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What Triggers Ramsay Hunt Syndrome? Treatment, Symptoms & Recovery

Ramsay Hunt Syndrome
Ramsay Hunt syndrome may be triggered by conditions that weaken the immune system, such as COVID-19 or the shingles virus.

Ramsay Hunt syndrome (RHS) is caused by the reactivation of the varicella zoster virus in the facial nerve. In most individuals, the varicella zoster virus may stay dormant by immune system activity. What specifically triggers the reactivation of the virus is not well understood.

Some of the triggers that may play a role include:

Thus, conditions that may compromise or weaken the immune system may trigger RHS. The syndrome occurs more commonly in adults and rarely in children. It affects both men and women equally.

Although there have been occasional cases that report RHS after COVID-19 vaccination, these instances are very rare. Life-saving advantages of COVID-19 vaccines must be taken into consideration before one decides to avoid vaccination due to unnecessary fear of RHS.

What is Ramsay Hunt syndrome?

Ramsay Hunt syndrome (RHS), also called herpes zoster oticus or geniculate ganglion herpes zoster, is a late complication of varicella zoster virus infection.

  • Varicella zoster virus causes chickenpox in children.
  • Once the chickenpox is cleared from the system, the virus stays inactive in the nerve tissue and may get reactivated under certain situations.
  • The reactivation of the varicella zoster virus leads to typical vesicular lesions called shingles anywhere on the body.
  • When they involve the facial nerve, the condition is called RHS.

RHS occurs when the previously dormant or inactive varicella zoster virus gets reactivated and causes inflammation of a particular part of the facial nerve called the geniculate ganglion. Fewer than one percent of varicella zoster virus infections result in RHS. The disorder has been named after the American neurologist Dr. James Ramsay Hunt who described this disorder.

Ramsay Hunt syndrome facial nerve grading scale

The House-Brackmann facial nerve grading scale is used to grade the severity of facial nerve involvement in RHS:

Table. House-Brackmann facial nerve grading scale Grade Severity

Grade I

Grade II
Mild dysfunction

Grade III
Moderate dysfunction

Grade IV
Moderately severe dysfunction

Grade V
Severe dysfunction

Grade VI
Total paralysis

Is Ramsay Hunt syndrome contagious?

No, you cannot catch Ramsay Hunt syndrome (RHS) from an affected person. Because the varicella zoster virus causes the syndrome, people not immunized against this virus can catch the infection from a person with RHS through their skin lesions and develop chickenpox.

Vaccination against varicella zoster virus or previous infection by chickenpox thus helps prevent the infection.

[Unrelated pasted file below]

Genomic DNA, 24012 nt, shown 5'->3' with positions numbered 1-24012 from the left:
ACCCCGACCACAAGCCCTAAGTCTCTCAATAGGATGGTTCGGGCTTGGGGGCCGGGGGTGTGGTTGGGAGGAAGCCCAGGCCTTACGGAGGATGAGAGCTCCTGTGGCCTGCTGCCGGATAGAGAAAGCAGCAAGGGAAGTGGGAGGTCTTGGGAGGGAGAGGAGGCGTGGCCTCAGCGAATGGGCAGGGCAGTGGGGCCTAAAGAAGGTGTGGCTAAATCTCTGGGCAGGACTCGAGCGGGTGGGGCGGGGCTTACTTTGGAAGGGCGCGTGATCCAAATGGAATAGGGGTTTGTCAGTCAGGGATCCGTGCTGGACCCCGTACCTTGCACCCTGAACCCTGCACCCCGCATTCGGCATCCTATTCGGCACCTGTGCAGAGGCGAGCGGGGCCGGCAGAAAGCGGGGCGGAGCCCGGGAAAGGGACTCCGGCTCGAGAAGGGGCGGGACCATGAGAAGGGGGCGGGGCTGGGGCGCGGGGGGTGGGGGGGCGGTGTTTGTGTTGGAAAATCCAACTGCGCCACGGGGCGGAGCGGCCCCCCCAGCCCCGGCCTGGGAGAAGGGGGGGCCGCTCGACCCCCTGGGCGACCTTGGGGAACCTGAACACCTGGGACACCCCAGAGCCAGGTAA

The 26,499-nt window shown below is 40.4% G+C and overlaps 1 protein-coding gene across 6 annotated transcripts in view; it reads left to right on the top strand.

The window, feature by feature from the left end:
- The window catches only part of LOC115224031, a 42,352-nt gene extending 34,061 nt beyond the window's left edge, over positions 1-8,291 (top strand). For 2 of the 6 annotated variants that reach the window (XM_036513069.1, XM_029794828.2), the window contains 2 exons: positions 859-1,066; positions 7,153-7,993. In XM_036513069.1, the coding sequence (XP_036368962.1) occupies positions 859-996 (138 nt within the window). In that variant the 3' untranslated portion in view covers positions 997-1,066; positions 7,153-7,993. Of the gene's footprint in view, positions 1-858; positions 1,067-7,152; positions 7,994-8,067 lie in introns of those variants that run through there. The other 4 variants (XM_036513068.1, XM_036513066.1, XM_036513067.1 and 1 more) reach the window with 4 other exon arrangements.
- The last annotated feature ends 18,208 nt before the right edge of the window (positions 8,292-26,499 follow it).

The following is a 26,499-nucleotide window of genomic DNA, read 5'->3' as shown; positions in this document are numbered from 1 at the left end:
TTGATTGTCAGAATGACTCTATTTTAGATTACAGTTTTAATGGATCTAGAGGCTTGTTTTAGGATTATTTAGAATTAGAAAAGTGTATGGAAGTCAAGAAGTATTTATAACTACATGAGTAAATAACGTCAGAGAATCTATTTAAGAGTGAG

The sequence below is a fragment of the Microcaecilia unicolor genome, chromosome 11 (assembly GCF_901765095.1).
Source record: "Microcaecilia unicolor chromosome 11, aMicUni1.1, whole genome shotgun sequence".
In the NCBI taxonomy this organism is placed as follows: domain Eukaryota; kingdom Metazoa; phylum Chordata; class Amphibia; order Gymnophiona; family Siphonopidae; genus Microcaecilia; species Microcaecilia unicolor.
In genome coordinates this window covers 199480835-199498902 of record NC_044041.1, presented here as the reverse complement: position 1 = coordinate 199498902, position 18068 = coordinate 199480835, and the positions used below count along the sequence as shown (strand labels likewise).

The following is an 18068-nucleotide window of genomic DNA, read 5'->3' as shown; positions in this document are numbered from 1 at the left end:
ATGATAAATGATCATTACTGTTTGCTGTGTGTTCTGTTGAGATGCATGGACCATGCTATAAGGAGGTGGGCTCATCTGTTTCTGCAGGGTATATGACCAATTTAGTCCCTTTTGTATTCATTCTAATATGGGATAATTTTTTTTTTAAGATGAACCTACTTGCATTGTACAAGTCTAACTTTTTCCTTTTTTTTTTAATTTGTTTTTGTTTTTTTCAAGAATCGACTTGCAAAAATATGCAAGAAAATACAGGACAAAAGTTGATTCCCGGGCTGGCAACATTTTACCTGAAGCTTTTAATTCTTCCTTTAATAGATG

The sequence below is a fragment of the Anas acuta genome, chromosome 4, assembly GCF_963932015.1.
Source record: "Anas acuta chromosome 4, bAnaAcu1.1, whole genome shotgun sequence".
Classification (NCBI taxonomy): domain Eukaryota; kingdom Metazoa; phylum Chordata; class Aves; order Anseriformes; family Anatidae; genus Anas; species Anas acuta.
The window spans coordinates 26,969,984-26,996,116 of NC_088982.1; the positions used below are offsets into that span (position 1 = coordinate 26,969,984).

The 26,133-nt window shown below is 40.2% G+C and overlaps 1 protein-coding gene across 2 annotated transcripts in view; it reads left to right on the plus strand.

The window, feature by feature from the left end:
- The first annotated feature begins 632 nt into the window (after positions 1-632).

What are the symptoms of Ramsay Hunt syndrome?

People affected with Ramsay Hunt syndrome generally report severe pain felt deep within the ear. The pain usually often radiates outward, affecting the pinna of the ear. The onset of pain is usually followed by a rash after several hours or days. The rash appears as small fluid-filled painful blisters or vesicles, affecting about 80 percent of the people diagnosed with the syndrome. Moreover, people report facial weakness that reaches its maximum severity within a week of the onset of symptoms.

Symptoms generally include:

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What is the treatment of Ramsay Hunt syndrome?

Treatment of Ramsay Hunt syndrome is mainly focused on relieving the symptoms and minimizing complications. Studies report that early treatment initiation, preferably within three days of symptom onset, gives a better outcome than starting the treatment later.

Treatment generally includes:

Your doctor may recommend proper rest to aid recovery. Additionally, they may advise facial rehabilitation exercises. Because there is difficulty closing the eye, special care must be taken to avoid corneal injury. The person is educated about taking care of the eyes. An eye patch, lubricating eye drops, or ointments may be prescribed for the same.

Is Ramsay Hunt syndrome serious?

People with Ramsay Hunt syndrome (RHS) may not recover completely, especially if treatment is not initiated within three days (72 hours) of symptom onset. Generally, fewer than half of the affected people will have a complete recovery.

Certain conditions are associated with a poorer prognosis, which includes:

Complications of RHS may include:

  • Synkinesis (unwanted contractions of the facial muscles during attempted movements)
  • Permanent facial paralysis
  • Postherpetic neuralgia (persistent nerve pain)
  • Hearing loss
  • Brainstem encephalitis (inflammation of the brainstem)
  • Meningitis (inflammation of the coverings over the brain)
  • Other cranial nerve involvement (polycranial neuropathy)
  • Myelitis (inflammation of the spinal cord)

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